2. This report recommends that the development of a Local Records Centre for Worcestershire, comprising professional staff working with the existing network of volunteers, should be formally proposed to a wide range of potential partners.
  3. The Development Plan process has examined in detail the demand from user organisations for the type of information products and services that a Records Centre is potentially able to offer. The demand is found to be high, growing and reasonably consistent between organisations.
  4. For the local authorities, for example, access to high quality biodiversity information is essential to support a wide range of statutory and non-statutory activities. It is highly probable that this requirement will be raised still further in planning policy guidance currently undergoing revision. For government agencies and others, commitment to the Biodiversity Action Plan process underpins much activity.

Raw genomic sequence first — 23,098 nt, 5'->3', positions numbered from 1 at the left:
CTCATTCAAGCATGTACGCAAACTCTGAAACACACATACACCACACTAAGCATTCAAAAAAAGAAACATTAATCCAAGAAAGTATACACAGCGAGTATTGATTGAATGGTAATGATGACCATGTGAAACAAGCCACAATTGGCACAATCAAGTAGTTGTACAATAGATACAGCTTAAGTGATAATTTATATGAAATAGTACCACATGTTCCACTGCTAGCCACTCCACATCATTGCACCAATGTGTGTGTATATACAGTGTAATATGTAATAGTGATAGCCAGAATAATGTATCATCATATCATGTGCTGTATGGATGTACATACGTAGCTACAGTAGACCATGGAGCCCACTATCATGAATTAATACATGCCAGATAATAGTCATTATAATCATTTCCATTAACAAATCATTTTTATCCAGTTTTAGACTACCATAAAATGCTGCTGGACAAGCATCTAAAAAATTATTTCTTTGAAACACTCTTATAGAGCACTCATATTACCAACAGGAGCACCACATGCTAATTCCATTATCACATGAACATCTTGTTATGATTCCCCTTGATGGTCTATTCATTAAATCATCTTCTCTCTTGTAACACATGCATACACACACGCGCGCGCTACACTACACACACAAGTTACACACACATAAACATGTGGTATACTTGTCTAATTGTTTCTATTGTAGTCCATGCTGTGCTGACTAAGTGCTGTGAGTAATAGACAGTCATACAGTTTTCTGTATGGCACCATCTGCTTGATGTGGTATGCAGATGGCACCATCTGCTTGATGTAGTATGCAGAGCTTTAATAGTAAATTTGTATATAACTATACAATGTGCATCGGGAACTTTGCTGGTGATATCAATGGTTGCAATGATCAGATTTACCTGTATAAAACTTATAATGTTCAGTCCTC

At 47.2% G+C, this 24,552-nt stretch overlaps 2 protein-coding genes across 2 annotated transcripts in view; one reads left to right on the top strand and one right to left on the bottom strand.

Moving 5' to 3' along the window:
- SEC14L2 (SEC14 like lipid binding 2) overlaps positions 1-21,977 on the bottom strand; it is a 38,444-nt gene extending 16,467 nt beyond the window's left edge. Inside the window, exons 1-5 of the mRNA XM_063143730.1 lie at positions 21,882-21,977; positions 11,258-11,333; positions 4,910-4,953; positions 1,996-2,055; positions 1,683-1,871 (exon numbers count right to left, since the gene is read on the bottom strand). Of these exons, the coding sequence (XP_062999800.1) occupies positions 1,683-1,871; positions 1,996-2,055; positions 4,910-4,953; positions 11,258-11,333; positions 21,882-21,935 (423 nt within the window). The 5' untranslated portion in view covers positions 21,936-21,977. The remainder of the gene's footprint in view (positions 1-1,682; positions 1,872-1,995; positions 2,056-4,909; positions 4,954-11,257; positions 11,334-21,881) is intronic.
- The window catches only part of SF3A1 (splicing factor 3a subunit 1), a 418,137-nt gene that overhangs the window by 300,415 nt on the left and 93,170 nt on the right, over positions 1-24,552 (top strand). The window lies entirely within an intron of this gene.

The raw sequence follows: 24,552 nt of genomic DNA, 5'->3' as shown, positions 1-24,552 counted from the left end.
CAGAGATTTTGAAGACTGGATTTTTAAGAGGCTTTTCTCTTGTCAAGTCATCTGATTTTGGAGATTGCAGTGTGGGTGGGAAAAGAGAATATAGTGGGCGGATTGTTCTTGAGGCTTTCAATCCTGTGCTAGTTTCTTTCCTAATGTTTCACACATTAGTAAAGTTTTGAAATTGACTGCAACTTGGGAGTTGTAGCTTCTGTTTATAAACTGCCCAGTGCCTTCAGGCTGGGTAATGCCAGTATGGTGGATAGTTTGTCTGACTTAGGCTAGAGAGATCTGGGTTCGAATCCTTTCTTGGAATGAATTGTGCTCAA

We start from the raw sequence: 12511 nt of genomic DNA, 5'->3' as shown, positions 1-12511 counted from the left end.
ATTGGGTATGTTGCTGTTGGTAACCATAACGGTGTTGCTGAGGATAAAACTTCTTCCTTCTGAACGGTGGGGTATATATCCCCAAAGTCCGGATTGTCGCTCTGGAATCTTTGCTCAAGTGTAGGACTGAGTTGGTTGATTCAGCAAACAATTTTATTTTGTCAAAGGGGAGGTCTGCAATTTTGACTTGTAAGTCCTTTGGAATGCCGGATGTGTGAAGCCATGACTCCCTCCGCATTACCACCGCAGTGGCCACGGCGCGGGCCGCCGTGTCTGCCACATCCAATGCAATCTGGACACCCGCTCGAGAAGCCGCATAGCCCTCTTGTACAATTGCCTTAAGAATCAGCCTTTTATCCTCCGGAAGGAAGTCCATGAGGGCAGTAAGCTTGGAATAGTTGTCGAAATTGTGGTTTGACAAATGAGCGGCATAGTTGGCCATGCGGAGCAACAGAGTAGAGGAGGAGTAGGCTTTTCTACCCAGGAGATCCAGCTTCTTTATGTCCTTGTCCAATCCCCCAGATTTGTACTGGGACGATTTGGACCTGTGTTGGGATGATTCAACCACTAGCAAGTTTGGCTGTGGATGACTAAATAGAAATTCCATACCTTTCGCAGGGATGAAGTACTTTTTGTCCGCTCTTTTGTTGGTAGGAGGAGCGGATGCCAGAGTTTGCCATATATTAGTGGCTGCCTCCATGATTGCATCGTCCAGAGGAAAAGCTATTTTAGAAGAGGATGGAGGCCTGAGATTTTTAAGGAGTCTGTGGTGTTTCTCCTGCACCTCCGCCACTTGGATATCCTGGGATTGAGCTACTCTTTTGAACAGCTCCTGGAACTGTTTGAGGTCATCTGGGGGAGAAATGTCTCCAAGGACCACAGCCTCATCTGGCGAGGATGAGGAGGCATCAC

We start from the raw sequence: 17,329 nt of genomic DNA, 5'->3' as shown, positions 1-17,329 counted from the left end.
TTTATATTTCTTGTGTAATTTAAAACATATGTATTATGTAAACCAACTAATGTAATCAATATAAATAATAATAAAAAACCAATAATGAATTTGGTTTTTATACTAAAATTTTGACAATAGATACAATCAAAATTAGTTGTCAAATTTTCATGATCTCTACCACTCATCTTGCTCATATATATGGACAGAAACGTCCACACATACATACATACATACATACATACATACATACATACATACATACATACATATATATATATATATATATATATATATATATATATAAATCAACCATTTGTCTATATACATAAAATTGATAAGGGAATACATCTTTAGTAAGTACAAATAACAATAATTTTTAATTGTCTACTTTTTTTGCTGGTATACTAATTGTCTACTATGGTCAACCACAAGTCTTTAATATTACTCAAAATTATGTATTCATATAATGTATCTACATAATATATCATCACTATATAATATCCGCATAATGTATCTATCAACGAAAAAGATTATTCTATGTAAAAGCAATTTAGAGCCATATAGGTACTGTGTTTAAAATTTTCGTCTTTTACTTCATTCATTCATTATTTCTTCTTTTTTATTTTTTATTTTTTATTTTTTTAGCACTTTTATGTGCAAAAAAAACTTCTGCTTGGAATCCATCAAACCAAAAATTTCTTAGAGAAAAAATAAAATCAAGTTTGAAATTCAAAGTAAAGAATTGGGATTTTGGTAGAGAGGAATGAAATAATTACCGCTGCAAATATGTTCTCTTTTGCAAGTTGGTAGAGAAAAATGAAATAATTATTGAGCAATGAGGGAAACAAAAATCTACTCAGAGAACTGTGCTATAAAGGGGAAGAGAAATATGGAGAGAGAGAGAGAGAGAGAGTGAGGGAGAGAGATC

5. Data on Worcestershire’s biodiversity comprises over a million species records and relatively strong habitat datasets. For want of a coherent system, very little of this data is being used currently to inform decision-making.
  6. It is technically feasible for a Records Centre to develop a cost-effective service that can be delivered to a wide range of partner organisations.
  7. The preferred option for the institutional structure of the Records Centre is as a not-for-profit independent company working in partnership for the public benefit. A new company should be established for this purpose.
  8. The proposal should be promoted by the three principal organisations represented on the Steering Group: Worcestershire County Council. Worcestershire Wildlife Trust and English Nature.
  9. The Records Centre should cover the county of Worcestershire only. It should operate within the firamework of the National Biodiversity Network and work towards accreditation, so supplying information on the county’s heritage within a regional and national scale.